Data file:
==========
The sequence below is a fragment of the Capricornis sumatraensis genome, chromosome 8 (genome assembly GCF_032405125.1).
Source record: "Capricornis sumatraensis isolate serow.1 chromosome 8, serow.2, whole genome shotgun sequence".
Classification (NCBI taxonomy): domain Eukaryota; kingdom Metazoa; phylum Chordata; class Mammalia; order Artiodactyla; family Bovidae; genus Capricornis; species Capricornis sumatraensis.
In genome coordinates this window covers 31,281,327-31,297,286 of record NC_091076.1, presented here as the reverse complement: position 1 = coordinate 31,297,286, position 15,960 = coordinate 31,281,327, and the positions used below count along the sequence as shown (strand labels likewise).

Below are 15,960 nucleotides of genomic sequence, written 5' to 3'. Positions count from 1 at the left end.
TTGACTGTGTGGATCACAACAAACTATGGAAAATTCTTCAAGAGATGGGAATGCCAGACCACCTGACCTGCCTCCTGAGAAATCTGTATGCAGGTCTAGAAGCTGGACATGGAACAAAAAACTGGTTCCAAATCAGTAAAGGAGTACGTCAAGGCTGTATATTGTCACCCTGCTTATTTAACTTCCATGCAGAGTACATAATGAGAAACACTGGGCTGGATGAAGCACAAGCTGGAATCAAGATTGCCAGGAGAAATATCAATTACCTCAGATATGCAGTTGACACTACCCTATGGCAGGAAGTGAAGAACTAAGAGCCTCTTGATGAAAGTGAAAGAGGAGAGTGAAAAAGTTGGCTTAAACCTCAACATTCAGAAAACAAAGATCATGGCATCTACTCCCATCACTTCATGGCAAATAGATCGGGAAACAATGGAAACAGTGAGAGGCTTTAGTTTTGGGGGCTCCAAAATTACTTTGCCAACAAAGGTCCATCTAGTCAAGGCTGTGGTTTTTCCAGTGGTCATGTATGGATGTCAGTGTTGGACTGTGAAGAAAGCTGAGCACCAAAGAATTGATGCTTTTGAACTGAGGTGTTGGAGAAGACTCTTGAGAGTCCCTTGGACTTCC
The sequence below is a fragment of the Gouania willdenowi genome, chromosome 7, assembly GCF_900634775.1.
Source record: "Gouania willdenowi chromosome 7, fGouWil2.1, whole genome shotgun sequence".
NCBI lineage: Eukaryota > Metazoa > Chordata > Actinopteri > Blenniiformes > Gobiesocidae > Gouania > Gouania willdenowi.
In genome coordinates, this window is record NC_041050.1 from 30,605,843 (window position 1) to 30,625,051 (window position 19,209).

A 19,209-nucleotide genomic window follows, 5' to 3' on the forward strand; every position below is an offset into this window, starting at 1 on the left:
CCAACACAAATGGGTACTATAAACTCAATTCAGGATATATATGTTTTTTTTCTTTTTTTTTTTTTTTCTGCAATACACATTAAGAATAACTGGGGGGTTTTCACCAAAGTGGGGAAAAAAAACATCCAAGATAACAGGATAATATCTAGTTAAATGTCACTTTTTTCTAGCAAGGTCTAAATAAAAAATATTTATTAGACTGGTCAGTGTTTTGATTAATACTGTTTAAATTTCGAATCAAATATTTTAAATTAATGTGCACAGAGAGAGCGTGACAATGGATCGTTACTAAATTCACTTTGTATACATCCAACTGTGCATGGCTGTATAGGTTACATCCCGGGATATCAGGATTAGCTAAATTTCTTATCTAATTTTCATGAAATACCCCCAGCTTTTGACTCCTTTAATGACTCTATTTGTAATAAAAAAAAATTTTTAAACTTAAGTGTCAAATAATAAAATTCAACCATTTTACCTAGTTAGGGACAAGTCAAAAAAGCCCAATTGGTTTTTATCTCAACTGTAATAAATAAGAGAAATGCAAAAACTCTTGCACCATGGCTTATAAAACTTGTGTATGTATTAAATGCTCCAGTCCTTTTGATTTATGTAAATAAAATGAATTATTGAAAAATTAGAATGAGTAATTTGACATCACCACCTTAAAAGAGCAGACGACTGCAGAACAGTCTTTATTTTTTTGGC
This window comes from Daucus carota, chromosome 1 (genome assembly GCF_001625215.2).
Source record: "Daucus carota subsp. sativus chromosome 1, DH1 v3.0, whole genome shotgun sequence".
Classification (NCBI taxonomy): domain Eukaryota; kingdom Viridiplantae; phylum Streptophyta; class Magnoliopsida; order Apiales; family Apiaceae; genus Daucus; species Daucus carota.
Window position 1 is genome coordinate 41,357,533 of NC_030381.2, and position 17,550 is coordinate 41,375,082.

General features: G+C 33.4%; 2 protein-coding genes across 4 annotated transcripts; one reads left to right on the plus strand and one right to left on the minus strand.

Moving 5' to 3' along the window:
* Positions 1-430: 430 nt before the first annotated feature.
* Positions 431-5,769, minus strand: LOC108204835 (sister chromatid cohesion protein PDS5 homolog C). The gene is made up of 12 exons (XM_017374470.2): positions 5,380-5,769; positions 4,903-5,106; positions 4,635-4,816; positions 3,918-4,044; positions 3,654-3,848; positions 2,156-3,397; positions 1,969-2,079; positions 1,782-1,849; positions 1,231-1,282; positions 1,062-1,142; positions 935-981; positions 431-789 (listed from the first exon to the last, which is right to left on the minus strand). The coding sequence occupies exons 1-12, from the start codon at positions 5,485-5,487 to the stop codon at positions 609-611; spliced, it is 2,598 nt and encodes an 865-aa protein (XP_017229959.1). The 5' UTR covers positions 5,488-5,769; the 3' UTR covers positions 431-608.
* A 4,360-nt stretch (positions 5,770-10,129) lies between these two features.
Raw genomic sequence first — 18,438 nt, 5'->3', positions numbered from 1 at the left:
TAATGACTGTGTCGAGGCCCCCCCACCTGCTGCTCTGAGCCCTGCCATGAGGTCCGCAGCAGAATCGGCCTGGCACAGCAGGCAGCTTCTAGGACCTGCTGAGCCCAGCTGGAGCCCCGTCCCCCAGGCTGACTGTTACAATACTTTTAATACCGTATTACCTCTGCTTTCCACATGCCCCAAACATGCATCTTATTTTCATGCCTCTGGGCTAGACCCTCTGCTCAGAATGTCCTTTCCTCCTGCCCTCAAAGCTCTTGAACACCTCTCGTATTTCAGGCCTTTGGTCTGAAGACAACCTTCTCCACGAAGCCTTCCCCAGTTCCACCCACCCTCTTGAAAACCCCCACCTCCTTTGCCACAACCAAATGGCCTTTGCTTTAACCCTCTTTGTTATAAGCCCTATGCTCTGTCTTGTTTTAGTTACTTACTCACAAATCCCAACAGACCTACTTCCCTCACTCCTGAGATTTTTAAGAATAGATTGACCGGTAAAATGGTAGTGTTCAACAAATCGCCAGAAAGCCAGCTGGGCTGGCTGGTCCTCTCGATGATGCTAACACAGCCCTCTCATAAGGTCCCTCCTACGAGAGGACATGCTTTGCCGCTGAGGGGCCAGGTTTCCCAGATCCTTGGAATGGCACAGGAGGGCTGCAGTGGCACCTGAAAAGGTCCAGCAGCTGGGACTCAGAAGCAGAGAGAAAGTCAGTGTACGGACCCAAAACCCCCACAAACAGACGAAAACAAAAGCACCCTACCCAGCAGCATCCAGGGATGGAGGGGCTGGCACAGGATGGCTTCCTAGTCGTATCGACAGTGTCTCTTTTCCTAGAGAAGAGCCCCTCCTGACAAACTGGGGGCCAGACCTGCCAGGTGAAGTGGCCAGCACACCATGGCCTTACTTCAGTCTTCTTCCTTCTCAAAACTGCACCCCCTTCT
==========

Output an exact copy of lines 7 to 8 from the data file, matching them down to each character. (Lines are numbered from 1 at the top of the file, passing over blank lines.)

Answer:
The sequence below is a fragment of the Gouania willdenowi genome, chromosome 7, assembly GCF_900634775.1.
Source record: "Gouania willdenowi chromosome 7, fGouWil2.1, whole genome shotgun sequence".